The traditional explanation for the rapid fall of the Visigothic kingdom has been
decadence. [This view was influentially expounded in English by the Presbyterian ReverendDykes Shaw (1906), "The Fall of the Visigothic Power in Spain", "The English Historical Review", 21:82 (April), 209–228.] This is not accepted by specialists today, though it still exerts heavy influence through tertiary accounts, especially in Spanish-languagehistoriography.
Among the legends which have accrued to the history of the battle, the most prominent is that of Count Julian, who, in revenge for the rape of (or affair with) his daughter Florinda (the later "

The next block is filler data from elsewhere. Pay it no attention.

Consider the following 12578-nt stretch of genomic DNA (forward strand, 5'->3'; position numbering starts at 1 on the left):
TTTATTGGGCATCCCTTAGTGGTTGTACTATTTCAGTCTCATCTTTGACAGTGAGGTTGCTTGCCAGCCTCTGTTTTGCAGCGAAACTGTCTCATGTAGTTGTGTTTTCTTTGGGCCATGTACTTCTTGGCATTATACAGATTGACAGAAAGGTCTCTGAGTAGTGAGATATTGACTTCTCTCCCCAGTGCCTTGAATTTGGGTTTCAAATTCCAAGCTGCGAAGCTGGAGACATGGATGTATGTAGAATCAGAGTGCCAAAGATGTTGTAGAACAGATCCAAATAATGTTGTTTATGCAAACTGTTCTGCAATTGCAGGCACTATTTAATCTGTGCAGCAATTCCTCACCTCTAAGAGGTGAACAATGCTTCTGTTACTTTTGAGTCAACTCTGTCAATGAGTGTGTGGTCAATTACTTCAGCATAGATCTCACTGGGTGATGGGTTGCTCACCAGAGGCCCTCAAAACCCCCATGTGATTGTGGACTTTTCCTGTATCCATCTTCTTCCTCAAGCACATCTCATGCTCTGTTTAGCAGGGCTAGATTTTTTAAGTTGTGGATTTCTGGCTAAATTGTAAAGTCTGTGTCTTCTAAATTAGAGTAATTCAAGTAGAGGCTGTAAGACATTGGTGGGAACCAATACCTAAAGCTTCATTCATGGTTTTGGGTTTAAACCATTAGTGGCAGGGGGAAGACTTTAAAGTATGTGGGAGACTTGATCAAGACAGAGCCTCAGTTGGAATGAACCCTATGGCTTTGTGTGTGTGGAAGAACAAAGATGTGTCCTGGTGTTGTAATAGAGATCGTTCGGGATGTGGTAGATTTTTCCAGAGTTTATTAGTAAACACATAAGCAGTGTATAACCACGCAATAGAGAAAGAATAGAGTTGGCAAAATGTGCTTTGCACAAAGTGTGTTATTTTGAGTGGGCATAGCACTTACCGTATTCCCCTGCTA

Cava Rumía" or "Doña Cava") by Roderic while the youth was being raised at the palace school, supposedly lent Ṭāriq the necessary ships for launching an invasion. [Shaw, 221, writing in 1906, rejects this as legend from the late ninth- and tenth-century Arabic histories. The first Latin chronicler to pick it up was the Monk of Silo in 1110. It blossomed under Pedro del Corral(who in the fifteenth century invented "Floresinda", an authentic Gothic name) and Miguel de Luna(who in the sixteenth turned her into a " meretrix").] That the Arabs already possessed sufficient naval forces in the western Mediterranean is attested by their activities against the Balearic Islands. While the rape (and the name of his daughter) are universally disregarded, the Count Julian of the Arabic histories [Ibn Khaldūn calls him a Christian Berber, loyal follower ("fidelis") of Wittiza, and finally emirof the Gūmaratribe. Sánchez-Albornoz agreed (Glick, 32n36).] has been identified with a North African Catholic named Urban who appears in the "Chronicle" of 754. [The passage mentioning Urban is quoted in Shaw, 221 note 38: "Quod ille consilio nobilissimi viri Urbani, Africanae Regionis sub dogmate Catholicae fidei exorti " [or "exarci"] ", qui cum eo cunctas Hispaniae adventaverat patrias".] This Urban accompanied Mūsā across the straits. Urban may be the Julian of legend, but more likely Julian is the legend of Urban. [Collins (1989), 36.] According to one interpretations of the Urban-Julian legend, he was a Byzantine governor of Ceuta who joined with the Arabs to raid the southern coasts of Iberia in 710 with Ṭārif. Glick has suggested that Ṭārif is an inventioned designed to explain the etymologyof Tarifa, the ancient "Julia Traducta", of which "Julian" was probably the (unnamed) Gothic count ("comes julianus"). [Glick, 32. "Tarīfa" means "point" in Arabic, a reference to its place as the southern tip of Hispania. According to Vallvé, based on a theoretical confusion in the Arabic source between the bay of Cádizand that of Algeciras, "Julian", a Goth, was the governor of Cádiz.]